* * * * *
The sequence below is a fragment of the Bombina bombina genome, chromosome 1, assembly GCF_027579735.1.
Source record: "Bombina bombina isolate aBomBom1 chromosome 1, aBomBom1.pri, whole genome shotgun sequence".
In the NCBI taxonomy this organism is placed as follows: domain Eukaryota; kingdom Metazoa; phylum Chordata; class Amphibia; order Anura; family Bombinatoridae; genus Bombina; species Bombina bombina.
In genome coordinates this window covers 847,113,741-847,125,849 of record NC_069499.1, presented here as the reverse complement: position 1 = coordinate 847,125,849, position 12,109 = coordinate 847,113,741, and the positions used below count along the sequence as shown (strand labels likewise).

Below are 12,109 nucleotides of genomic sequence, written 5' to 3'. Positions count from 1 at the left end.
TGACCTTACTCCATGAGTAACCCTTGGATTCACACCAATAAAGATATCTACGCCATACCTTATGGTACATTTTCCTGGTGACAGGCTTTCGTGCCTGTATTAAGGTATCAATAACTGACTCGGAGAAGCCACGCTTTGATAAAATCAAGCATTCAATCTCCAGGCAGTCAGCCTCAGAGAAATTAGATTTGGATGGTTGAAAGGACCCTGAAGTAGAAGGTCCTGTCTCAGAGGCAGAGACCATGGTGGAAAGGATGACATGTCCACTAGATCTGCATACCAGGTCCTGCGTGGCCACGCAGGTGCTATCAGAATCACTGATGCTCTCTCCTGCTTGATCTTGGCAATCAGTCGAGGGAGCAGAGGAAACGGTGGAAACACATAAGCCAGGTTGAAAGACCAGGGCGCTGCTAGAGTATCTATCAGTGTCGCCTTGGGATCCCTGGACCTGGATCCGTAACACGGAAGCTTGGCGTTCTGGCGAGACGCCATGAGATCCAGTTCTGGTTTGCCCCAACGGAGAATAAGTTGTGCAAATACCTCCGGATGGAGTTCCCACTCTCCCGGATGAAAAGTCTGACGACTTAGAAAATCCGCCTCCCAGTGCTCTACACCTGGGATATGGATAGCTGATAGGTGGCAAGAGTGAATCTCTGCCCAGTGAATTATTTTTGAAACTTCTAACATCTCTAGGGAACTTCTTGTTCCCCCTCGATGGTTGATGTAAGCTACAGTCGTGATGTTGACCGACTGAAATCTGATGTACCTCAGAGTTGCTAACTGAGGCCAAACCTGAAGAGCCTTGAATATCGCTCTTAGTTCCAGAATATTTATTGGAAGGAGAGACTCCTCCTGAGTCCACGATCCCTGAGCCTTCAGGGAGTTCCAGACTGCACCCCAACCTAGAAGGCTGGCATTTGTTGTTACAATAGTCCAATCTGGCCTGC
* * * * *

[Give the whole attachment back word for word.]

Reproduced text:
The sequence below is a fragment of the Bombina bombina genome, chromosome 1, assembly GCF_027579735.1.
Source record: "Bombina bombina isolate aBomBom1 chromosome 1, aBomBom1.pri, whole genome shotgun sequence".
In the NCBI taxonomy this organism is placed as follows: domain Eukaryota; kingdom Metazoa; phylum Chordata; class Amphibia; order Anura; family Bombinatoridae; genus Bombina; species Bombina bombina.
In genome coordinates this window covers 847,113,741-847,125,849 of record NC_069499.1, presented here as the reverse complement: position 1 = coordinate 847,125,849, position 12,109 = coordinate 847,113,741, and the positions used below count along the sequence as shown (strand labels likewise).

Below are 12,109 nucleotides of genomic sequence, written 5' to 3'. Positions count from 1 at the left end.
TGACCTTACTCCATGAGTAACCCTTGGATTCACACCAATAAAGATATCTACGCCATACCTTATGGTACATTTTCCTGGTGACAGGCTTTCGTGCCTGTATTAAGGTATCAATAACTGACTCGGAGAAGCCACGCTTTGATAAAATCAAGCATTCAATCTCCAGGCAGTCAGCCTCAGAGAAATTAGATTTGGATGGTTGAAAGGACCCTGAAGTAGAAGGTCCTGTCTCAGAGGCAGAGACCATGGTGGAAAGGATGACATGTCCACTAGATCTGCATACCAGGTCCTGCGTGGCCACGCAGGTGCTATCAGAATCACTGATGCTCTCTCCTGCTTGATCTTGGCAATCAGTCGAGGGAGCAGAGGAAACGGTGGAAACACATAAGCCAGGTTGAAAGACCAGGGCGCTGCTAGAGTATCTATCAGTGTCGCCTTGGGATCCCTGGACCTGGATCCGTAACACGGAAGCTTGGCGTTCTGGCGAGACGCCATGAGATCCAGTTCTGGTTTGCCCCAACGGAGAATAAGTTGTGCAAATACCTCCGGATGGAGTTCCCACTCTCCCGGATGAAAAGTCTGACGACTTAGAAAATCCGCCTCCCAGTGCTCTACACCTGGGATATGGATAGCTGATAGGTGGCAAGAGTGAATCTCTGCCCAGTGAATTATTTTTGAAACTTCTAACATCTCTAGGGAACTTCTTGTTCCCCCTCGATGGTTGATGTAAGCTACAGTCGTGATGTTGACCGACTGAAATCTGATGTACCTCAGAGTTGCTAACTGAGGCCAAACCTGAAGAGCCTTGAATATCGCTCTTAGTTCCAGAATATTTATTGGAAGGAGAGACTCCTCCTGAGTCCACGATCCCTGAGCCTTCAGGGAGTTCCAGACTGCACCCCAACCTAGAAGGCTGGCATTTGTTGTTACAATAGTCCAATCTGGCCTGC